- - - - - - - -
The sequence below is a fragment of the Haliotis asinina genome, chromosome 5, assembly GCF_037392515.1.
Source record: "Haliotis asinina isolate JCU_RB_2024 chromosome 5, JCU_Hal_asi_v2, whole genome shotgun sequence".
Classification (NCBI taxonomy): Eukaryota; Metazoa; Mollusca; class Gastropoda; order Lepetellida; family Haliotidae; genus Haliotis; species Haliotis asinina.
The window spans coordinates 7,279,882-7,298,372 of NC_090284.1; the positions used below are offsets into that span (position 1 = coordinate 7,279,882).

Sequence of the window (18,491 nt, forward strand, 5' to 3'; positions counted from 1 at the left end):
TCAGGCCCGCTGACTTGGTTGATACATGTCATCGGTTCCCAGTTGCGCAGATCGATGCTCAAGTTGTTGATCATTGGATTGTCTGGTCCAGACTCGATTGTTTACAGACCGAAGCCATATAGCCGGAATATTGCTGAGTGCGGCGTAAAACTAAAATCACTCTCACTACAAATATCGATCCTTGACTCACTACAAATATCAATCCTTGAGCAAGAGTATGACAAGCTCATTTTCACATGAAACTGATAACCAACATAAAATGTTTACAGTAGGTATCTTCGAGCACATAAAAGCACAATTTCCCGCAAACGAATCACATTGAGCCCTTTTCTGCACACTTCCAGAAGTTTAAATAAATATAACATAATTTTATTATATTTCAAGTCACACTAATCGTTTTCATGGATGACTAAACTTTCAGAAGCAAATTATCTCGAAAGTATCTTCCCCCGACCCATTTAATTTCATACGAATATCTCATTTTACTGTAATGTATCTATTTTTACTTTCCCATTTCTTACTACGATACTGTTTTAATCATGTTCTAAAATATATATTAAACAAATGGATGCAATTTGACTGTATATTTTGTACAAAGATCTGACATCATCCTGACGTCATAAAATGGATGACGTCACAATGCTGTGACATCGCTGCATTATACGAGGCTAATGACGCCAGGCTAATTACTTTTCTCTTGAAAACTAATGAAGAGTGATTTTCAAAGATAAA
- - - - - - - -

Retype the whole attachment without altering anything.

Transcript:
The sequence below is a fragment of the Haliotis asinina genome, chromosome 5, assembly GCF_037392515.1.
Source record: "Haliotis asinina isolate JCU_RB_2024 chromosome 5, JCU_Hal_asi_v2, whole genome shotgun sequence".
Classification (NCBI taxonomy): Eukaryota; Metazoa; Mollusca; class Gastropoda; order Lepetellida; family Haliotidae; genus Haliotis; species Haliotis asinina.
The window spans coordinates 7,279,882-7,298,372 of NC_090284.1; the positions used below are offsets into that span (position 1 = coordinate 7,279,882).

Sequence of the window (18,491 nt, forward strand, 5' to 3'; positions counted from 1 at the left end):
TCAGGCCCGCTGACTTGGTTGATACATGTCATCGGTTCCCAGTTGCGCAGATCGATGCTCAAGTTGTTGATCATTGGATTGTCTGGTCCAGACTCGATTGTTTACAGACCGAAGCCATATAGCCGGAATATTGCTGAGTGCGGCGTAAAACTAAAATCACTCTCACTACAAATATCGATCCTTGACTCACTACAAATATCAATCCTTGAGCAAGAGTATGACAAGCTCATTTTCACATGAAACTGATAACCAACATAAAATGTTTACAGTAGGTATCTTCGAGCACATAAAAGCACAATTTCCCGCAAACGAATCACATTGAGCCCTTTTCTGCACACTTCCAGAAGTTTAAATAAATATAACATAATTTTATTATATTTCAAGTCACACTAATCGTTTTCATGGATGACTAAACTTTCAGAAGCAAATTATCTCGAAAGTATCTTCCCCCGACCCATTTAATTTCATACGAATATCTCATTTTACTGTAATGTATCTATTTTTACTTTCCCATTTCTTACTACGATACTGTTTTAATCATGTTCTAAAATATATATTAAACAAATGGATGCAATTTGACTGTATATTTTGTACAAAGATCTGACATCATCCTGACGTCATAAAATGGATGACGTCACAATGCTGTGACATCGCTGCATTATACGAGGCTAATGACGCCAGGCTAATTACTTTTCTCTTGAAAACTAATGAAGAGTGATTTTCAAAGATAAA